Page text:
Article by Matt Taylor
Cover Art by Allison Sun
Music, politics and protest in Taiwan are intrinsically linked. From the rumblings of Taiwanese identity in the campus folk music of the 1960s to the emotionally charged Island Sunrise 島嶼天光 written for the 2014 Sunflower Movement and even the long-running environmental conservation efforts instigated on the island, a rich and diverse musical history has always provided support; spreading the story of the underprivileged, and documenting their hopes and struggles.
Similarly, there is a wealth of music that has been produced to support LGBT people that for many years has bolstered the island's image as one that is progressive and supportive of same-sex love. The canon of music representing the Taiwanese LGBT movement is as diverse as those who create it; spanning genre, gender and sexual orientation.
On 24 November 2018 however, Taiwan citizens rallied together to support several referendums spearheaded by conservative Christian groups. Up to 75% of Taiwanese voters not only voted to maintain the traditional definition of marriage, but also expressed desire to roll-back LGBT education in schools.
The LGBT community has been reeling from the realisation that Taiwan is not the beacon of progressiveness that they thought it was. In light of this, how can we now view the previously mentioned musical canon which has bolstered this image both at home and abroad?
This article is not a commentary on the referendum results. Instead, we aim to take a look at the diverse collection of Taiwanese music which was created to support the LGBT movement and take a look at how these songs' meanings are re-framed or deepened in a changing social and political climate.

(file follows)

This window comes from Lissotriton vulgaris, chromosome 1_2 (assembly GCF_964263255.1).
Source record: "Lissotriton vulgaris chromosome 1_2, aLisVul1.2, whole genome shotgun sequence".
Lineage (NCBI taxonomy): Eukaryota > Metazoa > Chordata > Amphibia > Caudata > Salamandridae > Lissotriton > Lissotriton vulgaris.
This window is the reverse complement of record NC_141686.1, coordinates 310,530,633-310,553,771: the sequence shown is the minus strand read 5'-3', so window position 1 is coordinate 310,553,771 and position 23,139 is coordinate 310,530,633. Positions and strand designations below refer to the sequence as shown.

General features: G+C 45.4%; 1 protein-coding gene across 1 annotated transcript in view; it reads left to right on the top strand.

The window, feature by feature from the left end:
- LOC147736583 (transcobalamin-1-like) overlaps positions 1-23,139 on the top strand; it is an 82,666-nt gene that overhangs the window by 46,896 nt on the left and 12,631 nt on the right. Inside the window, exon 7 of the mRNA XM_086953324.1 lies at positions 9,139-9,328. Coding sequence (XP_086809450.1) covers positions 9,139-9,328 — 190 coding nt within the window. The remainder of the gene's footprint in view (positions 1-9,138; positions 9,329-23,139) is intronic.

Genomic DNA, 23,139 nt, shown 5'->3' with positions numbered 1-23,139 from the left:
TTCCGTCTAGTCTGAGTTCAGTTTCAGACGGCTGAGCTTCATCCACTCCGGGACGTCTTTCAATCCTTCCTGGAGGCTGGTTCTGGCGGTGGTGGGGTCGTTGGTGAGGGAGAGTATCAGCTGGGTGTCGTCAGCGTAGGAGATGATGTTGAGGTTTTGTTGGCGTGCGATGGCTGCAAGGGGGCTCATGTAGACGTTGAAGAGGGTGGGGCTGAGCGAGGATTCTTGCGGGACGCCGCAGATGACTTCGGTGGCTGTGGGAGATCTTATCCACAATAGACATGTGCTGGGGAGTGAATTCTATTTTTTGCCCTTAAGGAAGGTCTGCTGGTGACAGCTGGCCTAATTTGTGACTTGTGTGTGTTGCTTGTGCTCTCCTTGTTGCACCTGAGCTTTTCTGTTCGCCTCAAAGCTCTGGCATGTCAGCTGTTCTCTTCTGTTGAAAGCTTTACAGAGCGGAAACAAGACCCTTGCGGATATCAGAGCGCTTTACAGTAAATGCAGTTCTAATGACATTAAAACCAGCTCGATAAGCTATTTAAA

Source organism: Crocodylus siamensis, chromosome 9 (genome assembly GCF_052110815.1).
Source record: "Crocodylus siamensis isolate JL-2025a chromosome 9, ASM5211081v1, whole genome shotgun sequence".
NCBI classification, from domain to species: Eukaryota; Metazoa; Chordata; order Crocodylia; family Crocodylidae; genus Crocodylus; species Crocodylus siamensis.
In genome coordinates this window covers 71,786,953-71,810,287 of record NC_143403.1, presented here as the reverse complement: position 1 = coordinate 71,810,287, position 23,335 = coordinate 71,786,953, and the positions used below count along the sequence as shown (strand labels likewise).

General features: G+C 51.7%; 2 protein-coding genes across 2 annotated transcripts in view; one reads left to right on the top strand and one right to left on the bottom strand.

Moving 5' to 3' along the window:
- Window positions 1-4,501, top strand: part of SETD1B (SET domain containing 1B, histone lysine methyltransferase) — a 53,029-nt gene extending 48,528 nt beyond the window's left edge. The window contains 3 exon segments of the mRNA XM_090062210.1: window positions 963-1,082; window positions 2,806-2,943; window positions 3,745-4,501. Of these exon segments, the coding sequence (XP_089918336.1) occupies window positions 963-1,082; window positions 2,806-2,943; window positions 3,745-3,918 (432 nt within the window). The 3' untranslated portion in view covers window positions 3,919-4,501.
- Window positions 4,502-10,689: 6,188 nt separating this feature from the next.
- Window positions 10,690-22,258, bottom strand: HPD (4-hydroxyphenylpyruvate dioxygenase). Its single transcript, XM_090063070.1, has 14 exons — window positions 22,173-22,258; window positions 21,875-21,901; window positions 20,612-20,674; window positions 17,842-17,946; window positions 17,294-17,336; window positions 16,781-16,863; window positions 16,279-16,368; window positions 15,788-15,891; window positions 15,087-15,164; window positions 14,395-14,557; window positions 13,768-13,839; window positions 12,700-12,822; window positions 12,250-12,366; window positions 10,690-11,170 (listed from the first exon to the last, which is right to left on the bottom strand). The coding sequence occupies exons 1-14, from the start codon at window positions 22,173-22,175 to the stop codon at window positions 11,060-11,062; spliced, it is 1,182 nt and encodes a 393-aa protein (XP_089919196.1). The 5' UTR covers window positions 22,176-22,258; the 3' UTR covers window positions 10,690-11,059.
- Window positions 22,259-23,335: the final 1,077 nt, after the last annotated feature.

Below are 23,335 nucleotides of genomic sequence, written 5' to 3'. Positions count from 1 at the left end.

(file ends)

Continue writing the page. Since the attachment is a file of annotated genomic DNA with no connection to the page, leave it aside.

Interview with Yen-J 嚴爵 - Thanks for your greatness (Pt. 1): Looking back on a Decade of innovative Work in Mandopop
As a longtime Mandopop enthusiast, it’s not always easy keeping track of everything that’s happening on the scene. Yet creative wunderkind Yen-j has always been a constant on my playlists, ever since his debut as a fresh-faced 22 year-old in 2010.
Upon learning of this new artist whom I shared a birthday with, I instinctively dove headfirst into his first album ‘Thanks for your Greatness謝謝你的美好’, and emerged with an entirely new worldview on the possibilities that existed for the Mandarin pop scene. Debuting with a fresh new sound that focused on unearthing a different side to mainstream Jazz and mixing it with elements of pop, Yen-J certainly made a splash with his first album, rendering it an instant classic. (I even have a theory that the success of his release inspired the resurgence of Jazz-inspired pop music within Taiwan in the few years that followed, but that’s for another article.)
Despite getting his start as a Jazz-pop artist, the affable singer-songwriter was determined not to allow himself to be defined by any one genre; instead relentlessly pursuing a plethora of different sounds throughout his seven-album discography. Be it Jazz, Pop, Hip Hop, Folk, Rock, R&B, EDM, or Gospel, Yen-J has expressed his voracious appetite for creating music through his willingness to experiment.